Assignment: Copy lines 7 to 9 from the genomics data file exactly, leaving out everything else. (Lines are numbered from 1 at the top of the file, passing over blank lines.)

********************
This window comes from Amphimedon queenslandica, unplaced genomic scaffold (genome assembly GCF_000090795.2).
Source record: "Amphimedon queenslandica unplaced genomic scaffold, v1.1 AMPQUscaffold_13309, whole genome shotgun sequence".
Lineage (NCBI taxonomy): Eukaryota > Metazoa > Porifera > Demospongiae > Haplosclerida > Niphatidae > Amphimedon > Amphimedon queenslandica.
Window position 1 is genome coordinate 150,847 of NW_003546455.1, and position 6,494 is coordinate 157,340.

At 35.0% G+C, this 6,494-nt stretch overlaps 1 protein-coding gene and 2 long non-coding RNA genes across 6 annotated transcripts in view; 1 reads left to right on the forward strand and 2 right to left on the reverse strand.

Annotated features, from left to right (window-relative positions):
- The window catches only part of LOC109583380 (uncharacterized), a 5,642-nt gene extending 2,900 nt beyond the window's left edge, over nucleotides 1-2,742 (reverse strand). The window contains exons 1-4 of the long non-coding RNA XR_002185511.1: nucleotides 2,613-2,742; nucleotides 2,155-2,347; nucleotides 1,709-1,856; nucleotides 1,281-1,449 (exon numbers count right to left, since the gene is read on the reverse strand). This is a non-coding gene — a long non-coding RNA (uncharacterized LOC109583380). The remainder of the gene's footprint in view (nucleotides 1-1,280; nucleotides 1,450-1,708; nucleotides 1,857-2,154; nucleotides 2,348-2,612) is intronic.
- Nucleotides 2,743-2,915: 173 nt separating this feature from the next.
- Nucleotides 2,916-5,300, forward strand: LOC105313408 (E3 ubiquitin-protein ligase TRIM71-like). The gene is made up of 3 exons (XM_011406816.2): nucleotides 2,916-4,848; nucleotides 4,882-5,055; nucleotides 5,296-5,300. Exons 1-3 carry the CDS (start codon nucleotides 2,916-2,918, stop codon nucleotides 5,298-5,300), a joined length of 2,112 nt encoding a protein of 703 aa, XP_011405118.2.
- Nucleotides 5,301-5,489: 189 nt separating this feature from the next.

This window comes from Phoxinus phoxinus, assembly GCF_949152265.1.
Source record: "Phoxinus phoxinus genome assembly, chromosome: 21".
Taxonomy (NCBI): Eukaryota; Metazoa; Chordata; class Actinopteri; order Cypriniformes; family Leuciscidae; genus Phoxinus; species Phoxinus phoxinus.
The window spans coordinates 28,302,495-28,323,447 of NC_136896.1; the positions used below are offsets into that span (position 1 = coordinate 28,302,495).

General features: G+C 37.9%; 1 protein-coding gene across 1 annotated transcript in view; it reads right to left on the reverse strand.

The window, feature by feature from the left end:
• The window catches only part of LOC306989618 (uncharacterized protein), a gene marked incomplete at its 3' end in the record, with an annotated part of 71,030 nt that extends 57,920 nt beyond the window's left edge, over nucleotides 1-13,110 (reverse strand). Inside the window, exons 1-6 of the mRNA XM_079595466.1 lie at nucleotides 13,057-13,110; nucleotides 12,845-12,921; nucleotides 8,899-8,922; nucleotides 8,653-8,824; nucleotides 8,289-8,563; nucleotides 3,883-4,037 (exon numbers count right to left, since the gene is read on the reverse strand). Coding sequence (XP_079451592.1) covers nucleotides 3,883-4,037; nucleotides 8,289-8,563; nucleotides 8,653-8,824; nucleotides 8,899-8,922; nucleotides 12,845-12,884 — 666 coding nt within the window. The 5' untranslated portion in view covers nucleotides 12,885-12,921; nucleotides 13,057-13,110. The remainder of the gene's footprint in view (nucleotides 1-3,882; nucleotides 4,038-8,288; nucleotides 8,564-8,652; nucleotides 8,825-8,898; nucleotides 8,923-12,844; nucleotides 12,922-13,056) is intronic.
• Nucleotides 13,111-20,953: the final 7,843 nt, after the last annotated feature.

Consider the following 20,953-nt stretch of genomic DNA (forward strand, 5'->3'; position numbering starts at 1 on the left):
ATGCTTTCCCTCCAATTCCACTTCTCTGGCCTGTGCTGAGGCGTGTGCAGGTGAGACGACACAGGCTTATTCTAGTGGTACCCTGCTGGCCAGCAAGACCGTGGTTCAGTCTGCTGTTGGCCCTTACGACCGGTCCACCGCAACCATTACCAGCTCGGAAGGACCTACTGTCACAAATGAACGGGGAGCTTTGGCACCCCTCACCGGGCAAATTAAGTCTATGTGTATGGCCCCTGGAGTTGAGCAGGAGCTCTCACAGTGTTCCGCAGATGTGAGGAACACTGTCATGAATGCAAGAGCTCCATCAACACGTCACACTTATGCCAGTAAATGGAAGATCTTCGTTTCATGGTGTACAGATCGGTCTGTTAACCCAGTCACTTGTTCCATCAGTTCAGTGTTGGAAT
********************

- The window catches only part of LOC109583380 (uncharacterized), a 5,642-nt gene extending 2,900 nt beyond the window's left edge, over nucleotides 1-2,742 (reverse strand). The window contains exons 1-4 of the long non-coding RNA XR_002185511.1: nucleotides 2,613-2,742; nucleotides 2,155-2,347; nucleotides 1,709-1,856; nucleotides 1,281-1,449 (exon numbers count right to left, since the gene is read on the reverse strand). This is a non-coding gene — a long non-coding RNA (uncharacterized LOC109583380). The remainder of the gene's footprint in view (nucleotides 1-1,280; nucleotides 1,450-1,708; nucleotides 1,857-2,154; nucleotides 2,348-2,612) is intronic.
- Nucleotides 2,743-2,915: 173 nt separating this feature from the next.
- Nucleotides 2,916-5,300, forward strand: LOC105313408 (E3 ubiquitin-protein ligase TRIM71-like). The gene is made up of 3 exons (XM_011406816.2): nucleotides 2,916-4,848; nucleotides 4,882-5,055; nucleotides 5,296-5,300. Exons 1-3 carry the CDS (start codon nucleotides 2,916-2,918, stop codon nucleotides 5,298-5,300), a joined length of 2,112 nt encoding a protein of 703 aa, XP_011405118.2.